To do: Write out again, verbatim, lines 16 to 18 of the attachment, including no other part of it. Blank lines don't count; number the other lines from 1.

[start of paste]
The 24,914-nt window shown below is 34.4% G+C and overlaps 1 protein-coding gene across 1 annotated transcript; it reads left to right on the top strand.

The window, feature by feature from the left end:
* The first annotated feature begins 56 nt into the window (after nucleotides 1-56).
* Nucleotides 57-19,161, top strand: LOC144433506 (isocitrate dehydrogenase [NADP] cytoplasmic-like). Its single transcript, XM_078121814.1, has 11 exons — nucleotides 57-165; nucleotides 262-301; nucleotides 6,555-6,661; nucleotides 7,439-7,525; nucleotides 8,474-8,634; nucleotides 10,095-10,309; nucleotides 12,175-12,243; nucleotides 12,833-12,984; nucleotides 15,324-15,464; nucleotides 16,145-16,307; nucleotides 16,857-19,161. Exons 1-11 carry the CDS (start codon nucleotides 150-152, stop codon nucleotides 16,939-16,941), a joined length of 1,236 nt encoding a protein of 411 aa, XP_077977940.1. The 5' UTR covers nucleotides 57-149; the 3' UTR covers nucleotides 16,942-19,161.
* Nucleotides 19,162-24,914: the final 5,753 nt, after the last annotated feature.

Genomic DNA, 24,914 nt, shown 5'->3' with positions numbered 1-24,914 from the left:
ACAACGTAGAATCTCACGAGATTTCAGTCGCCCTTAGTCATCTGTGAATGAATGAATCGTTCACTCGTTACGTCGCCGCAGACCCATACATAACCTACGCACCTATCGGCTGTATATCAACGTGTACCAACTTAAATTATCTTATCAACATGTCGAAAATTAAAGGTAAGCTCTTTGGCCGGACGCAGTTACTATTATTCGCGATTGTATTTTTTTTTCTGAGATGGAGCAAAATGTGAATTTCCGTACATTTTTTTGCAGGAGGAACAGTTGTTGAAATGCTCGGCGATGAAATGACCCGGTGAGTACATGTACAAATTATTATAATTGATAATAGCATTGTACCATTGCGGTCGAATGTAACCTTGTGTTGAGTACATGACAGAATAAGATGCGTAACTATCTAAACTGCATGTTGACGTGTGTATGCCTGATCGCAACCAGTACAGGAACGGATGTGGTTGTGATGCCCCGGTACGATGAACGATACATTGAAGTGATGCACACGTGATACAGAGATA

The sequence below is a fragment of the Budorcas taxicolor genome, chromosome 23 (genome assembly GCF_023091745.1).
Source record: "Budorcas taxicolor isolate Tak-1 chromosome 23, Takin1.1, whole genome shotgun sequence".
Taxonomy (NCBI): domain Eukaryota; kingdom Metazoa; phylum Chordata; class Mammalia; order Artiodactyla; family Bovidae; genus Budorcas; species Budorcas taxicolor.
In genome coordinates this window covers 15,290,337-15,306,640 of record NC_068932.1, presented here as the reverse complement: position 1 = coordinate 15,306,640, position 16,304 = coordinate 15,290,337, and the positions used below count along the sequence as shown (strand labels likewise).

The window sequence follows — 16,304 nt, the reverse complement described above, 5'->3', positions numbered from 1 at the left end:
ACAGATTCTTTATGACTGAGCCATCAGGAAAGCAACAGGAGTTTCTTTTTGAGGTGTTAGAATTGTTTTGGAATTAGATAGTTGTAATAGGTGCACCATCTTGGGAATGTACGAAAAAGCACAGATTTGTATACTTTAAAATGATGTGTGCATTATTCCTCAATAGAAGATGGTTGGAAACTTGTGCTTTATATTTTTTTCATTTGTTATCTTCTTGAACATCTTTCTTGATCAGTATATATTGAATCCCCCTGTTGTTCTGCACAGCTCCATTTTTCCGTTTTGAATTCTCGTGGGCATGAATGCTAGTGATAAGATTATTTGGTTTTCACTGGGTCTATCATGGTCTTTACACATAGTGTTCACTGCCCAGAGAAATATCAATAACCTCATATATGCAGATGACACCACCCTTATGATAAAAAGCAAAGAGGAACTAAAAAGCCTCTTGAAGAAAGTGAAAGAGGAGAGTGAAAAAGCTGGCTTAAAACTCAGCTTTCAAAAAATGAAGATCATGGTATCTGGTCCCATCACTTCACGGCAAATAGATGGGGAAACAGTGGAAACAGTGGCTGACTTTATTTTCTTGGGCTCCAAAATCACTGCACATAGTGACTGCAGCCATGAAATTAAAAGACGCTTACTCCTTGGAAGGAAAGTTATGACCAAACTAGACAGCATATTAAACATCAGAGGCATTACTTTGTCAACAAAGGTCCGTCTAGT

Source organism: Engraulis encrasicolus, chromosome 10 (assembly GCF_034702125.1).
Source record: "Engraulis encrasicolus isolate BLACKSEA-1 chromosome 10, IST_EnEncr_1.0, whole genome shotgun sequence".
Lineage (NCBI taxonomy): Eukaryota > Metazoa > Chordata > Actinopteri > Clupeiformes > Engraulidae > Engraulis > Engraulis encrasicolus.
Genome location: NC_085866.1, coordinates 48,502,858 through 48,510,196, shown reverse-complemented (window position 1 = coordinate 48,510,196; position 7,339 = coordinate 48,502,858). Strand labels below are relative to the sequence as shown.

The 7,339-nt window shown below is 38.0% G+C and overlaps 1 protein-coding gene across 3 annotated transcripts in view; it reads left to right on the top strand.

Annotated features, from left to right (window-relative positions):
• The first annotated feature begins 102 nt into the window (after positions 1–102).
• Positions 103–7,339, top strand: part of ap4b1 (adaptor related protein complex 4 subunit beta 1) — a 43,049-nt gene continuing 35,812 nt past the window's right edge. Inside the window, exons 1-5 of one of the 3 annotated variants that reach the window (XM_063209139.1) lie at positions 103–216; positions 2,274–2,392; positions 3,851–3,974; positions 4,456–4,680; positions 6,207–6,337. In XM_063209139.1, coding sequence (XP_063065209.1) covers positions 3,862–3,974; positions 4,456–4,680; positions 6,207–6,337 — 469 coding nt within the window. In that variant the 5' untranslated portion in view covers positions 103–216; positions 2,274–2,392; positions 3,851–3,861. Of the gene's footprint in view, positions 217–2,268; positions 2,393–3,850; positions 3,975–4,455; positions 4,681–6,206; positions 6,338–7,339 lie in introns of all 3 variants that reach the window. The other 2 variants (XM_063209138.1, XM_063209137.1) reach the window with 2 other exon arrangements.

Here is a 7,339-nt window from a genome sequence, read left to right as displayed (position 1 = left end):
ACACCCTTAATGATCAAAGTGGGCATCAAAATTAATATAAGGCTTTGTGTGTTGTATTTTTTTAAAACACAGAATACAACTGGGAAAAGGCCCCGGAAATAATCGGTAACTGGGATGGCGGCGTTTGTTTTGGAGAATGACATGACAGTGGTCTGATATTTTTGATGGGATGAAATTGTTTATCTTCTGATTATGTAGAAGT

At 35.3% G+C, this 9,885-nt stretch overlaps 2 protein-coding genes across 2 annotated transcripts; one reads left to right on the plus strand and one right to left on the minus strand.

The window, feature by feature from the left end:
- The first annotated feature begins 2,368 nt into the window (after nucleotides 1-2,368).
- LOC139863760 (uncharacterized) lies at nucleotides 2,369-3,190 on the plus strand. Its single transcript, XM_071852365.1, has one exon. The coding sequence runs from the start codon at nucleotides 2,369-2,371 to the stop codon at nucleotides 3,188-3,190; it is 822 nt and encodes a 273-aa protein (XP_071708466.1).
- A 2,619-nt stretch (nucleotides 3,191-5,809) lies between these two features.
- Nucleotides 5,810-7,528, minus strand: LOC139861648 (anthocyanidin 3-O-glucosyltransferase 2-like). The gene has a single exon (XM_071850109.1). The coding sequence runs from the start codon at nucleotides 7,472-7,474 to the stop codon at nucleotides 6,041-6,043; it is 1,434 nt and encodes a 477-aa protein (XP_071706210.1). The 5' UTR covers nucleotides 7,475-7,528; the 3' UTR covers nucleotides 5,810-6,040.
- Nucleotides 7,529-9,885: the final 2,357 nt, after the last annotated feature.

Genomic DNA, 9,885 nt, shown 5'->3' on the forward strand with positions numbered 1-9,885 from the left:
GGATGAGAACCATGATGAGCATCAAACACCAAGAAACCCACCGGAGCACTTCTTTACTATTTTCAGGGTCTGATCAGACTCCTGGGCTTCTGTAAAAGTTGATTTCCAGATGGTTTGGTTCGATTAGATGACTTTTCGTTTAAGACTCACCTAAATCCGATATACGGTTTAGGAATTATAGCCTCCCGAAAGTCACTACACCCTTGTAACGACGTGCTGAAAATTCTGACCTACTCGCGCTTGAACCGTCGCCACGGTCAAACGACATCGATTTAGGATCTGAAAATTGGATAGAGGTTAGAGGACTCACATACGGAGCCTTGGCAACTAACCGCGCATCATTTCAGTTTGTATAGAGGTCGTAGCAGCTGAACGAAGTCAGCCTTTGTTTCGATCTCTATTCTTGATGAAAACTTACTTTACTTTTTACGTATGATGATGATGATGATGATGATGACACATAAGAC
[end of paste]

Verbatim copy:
Lineage (NCBI taxonomy): Eukaryota > Metazoa > Chordata > Actinopteri > Clupeiformes > Engraulidae > Engraulis > Engraulis encrasicolus.
Genome location: NC_085866.1, coordinates 48,502,858 through 48,510,196, shown reverse-complemented (window position 1 = coordinate 48,510,196; position 7,339 = coordinate 48,502,858). Strand labels below are relative to the sequence as shown.

The 7,339-nt window shown below is 38.0% G+C and overlaps 1 protein-coding gene across 3 annotated transcripts in view; it reads left to right on the top strand.